The Magical Land Of Israel

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As the van whizzed past the ochre city confines into open spaces, in the distant horizon, camels lazily walked through the silky dunes of the Judean desert accompanied by their Bedouin owners on motorbikes, dressed in ripped jeans and shiny tees.
Moving ahead, the picturesque panorama unfolded into rows of swaying giant palm trees to a smooth road that led to Qumran National Park where the famed Dead Sea scrolls were discovered by a shepherd in one of the hill’s crevices. A 45-minute break had me do some time-defying jugglery between watching a short film on the Dead Sea scrolls, exploring the ruins of a giant bath, peering into the caves atop the hills and taking a ‘selfie’ with my affable guide Gabi Landau.

Atop A Mountain
Our next stop was Massada, one of the most exciting and much-toured places in Israel. A cable car elevated me up to the high mountains over which King Herod built his palace fortress in 30 BC – an architectural feat that has stumped many modern architects and archaeologists. Beyond the ruins of the palace rampart, tourists gawked at the remains of King Herod’s bath built on the steep sides of the mountain. The view was breathtaking and as the cable descended back to the base, my imagination went on overdrive conjuring up images of fierce battles that occurred at this historical spot. Definitely, a must-visit, especially if you are a history buff!

Floating Bliss
An hour later, I found myself floating blissfully in the Dead Sea. Not very vast – just across I could spot Jordan, Israel’s nearest neighbour – the hypersaline landlocked waters of this sea contains huge concentrations of sodium chloride and other mineral salts, with saline levels surpassing that of ocean water. Hence, one cannot swim in the waters. So like other tourists who took selfies of themselves floating, I too had a picture taken of me reading a magazine while floating on the still waters.
Out of the waters, still affected by the Dead Sea magic, I went shopping for Dead Sea salts and mud – supposedly, excellent for skin ailments, aches and pains. After shopping till I dropped, I padded back to my very plush hotel – the Crown Plaza Hotel, nestled on the shores of the Dead Sea. Dinner there was a sumptuous affair with an array of amazing meats, curries and heavenly desserts.
Tale Of Two Cities
The next morning, leaving the glorious Dead Sea behind, I was whisked off to the fascinating city of Akko, an ancient Phoenician and Crusader seaport. I walked through the awesome Knight’s Hall into a maze of Templar’s hidden tunnels that led to the Turkish Bath; and heard fascinating tales of thrilling suspense and intrigue of the days of yore from Gabi.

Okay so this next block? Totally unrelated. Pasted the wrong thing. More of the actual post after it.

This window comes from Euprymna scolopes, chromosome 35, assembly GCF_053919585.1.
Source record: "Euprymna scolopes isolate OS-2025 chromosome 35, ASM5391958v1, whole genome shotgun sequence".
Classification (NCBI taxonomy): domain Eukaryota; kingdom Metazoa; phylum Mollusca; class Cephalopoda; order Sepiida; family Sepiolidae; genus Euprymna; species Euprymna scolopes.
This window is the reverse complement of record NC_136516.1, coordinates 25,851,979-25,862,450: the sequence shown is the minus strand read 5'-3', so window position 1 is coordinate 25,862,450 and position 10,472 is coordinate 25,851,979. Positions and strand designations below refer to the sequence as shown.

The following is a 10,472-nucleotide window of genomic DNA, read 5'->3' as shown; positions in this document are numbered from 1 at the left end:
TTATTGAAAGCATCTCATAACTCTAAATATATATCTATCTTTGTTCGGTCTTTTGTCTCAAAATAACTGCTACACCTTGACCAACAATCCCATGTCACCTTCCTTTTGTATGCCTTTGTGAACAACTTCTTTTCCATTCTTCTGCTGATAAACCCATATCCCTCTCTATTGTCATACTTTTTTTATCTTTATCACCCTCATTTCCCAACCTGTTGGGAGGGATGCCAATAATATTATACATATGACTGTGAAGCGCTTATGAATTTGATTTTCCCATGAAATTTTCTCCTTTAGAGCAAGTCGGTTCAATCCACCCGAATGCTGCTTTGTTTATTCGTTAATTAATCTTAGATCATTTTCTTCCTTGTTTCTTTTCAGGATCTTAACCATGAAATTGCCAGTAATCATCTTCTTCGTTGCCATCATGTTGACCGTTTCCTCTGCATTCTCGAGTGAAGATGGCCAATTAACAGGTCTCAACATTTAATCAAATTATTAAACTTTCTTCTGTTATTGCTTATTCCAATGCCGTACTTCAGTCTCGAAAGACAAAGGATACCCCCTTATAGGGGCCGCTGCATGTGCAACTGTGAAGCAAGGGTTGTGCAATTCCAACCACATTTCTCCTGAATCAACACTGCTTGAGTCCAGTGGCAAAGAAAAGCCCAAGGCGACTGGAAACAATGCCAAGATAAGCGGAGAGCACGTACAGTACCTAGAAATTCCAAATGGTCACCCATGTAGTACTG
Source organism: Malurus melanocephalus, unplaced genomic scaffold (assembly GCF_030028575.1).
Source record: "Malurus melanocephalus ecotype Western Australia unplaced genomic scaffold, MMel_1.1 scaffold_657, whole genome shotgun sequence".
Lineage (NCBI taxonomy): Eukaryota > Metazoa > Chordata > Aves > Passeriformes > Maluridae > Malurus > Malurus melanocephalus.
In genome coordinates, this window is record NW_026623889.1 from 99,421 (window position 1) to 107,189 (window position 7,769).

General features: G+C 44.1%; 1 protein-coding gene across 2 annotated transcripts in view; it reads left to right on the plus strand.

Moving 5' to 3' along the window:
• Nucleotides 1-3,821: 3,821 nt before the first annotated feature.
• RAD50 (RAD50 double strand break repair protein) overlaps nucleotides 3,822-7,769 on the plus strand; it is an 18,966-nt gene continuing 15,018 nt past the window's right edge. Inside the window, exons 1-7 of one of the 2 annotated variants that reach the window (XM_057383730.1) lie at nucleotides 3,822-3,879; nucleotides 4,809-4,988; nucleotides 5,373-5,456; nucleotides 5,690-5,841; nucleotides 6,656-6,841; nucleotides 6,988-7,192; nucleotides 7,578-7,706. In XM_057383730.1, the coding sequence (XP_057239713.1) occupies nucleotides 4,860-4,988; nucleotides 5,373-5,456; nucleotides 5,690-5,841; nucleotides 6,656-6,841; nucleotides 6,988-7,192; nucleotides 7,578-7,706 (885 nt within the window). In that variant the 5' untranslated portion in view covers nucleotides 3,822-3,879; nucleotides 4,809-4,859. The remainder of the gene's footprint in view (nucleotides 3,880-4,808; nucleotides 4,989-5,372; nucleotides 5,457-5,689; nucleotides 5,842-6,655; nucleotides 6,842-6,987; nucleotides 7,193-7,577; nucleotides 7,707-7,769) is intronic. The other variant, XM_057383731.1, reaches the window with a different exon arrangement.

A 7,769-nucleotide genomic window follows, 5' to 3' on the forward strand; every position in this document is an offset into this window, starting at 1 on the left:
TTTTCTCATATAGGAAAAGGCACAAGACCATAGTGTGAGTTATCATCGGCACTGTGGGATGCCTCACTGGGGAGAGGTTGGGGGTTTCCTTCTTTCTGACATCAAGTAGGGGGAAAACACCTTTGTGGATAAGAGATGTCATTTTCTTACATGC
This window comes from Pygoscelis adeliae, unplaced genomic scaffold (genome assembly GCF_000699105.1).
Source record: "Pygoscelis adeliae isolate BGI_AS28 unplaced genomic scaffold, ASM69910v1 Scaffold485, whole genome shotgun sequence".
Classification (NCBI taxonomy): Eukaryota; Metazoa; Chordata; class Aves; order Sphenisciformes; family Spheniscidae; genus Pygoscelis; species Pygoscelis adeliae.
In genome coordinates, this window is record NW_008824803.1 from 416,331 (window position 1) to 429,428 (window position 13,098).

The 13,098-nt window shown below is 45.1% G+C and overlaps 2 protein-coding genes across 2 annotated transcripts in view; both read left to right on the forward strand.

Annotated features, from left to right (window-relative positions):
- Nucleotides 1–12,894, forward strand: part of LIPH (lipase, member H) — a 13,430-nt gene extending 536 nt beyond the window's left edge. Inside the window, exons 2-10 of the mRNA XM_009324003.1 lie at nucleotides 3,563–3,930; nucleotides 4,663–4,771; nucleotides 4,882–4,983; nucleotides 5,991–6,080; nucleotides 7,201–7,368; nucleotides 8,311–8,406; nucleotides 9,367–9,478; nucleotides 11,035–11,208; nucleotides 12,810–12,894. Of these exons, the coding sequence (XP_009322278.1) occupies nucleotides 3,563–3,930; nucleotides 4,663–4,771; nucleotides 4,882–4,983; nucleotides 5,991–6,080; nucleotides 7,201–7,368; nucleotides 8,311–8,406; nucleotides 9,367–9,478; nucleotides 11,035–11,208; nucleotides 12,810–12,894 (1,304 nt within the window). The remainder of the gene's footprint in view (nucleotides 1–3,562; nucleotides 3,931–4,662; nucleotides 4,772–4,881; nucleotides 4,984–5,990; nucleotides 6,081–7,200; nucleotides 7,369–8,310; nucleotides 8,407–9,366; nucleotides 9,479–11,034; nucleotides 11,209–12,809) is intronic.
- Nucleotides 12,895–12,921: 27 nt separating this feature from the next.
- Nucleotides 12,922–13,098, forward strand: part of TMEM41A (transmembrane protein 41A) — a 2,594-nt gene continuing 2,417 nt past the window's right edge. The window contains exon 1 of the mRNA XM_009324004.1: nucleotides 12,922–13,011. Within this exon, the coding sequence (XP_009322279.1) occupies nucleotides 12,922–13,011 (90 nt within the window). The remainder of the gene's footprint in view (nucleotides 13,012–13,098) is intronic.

Dinner was at a seafood Jew restaurant ‘Uri Buri’, interestingly in an Arab neighbourhood, overlooking the picturesque bay. The food there was finger lickin’ good and the homemade ice creams were to die for. The owner Uri Buri, who looked like Santa Claus dressed in civilian clothes, was wonderful company and a treasure trove of information about Akko.
A quick drive and a whistle stop at the scenically beautiful Bahai Gardens and the Carmelite Monastry ended the Akko chapter.
Next morning, a little time-crunched, I was rushed off to Caesarea, an ancient port built by King Herod. A fascinating multimedia presentation about the history of Caesarea followed by a tour through the city including the amphitheatre, ended the amazing visit there.
Tel Aviv, Ahoy!
And then the van burst out of the time bubble of the past, to race into the vibrant new city of Tel Aviv, which is also the capital of Israel. Supposedly built on sand dunes, this swanky city with its polished streets, tall buildings, high-end brands and eateries, buzzing markets, intertwined cycle and Segway tracks, amazing gardens and parks, is gorgeous.
I was put up at the very comfortable Dan Panorama hotel which had an amazing view of the azure Mediterranean Sea.
Segway Fun
After a little breather and a practice session of 15 minutes, I was taken on the Segway on an exhilarating two-and-a-half hour ride through the port to the harbour. My heart practically popped out of my body as I whizzed past cafes, clusters of people and small markets. But at the end of the ride, I felt really exhilarated. What a ride!
Next on the agenda was a quick city tour. I paid homage at the monument of a slain Prime Minister, walked through the scenic Rothschild Boulevard with its unique Bauhaus architecture and café, the gorgeous Rabin Square, picked up some trinkets at the colourful Carmel market, had a dekko at Habima National theatre and fell in love with the picturesque neighbourhood of Neve Tzedek. Gabbi insisted that I should walk through the illustrious King George and Nahalat Binyamin Street; I spotted some Tel-O-Fun – green bikes on rent but gave it a miss – the Segway ride had got my adrenalins rushing to its zenith, anything more, I’d collapse!.
Dinner was at Porter & Sons. A wonderful feast to end a wonderful day.
Wonderful Finale
Alas my rendezvous with magical Israel with its harmonious medley of old and new, was coming to an end. A last stopover at Haifa through its wonderful ‘Artists Quarter’, the ‘novel’ Ilana Goor museum and a crazy yet fun visit to the flea market, were the icing on the cake.
So next time you have a travel itch, go ahead, lace your sneakers, heave on your back pack and head to awesome Israel. I’m sure the magic of Israel will entice you too.

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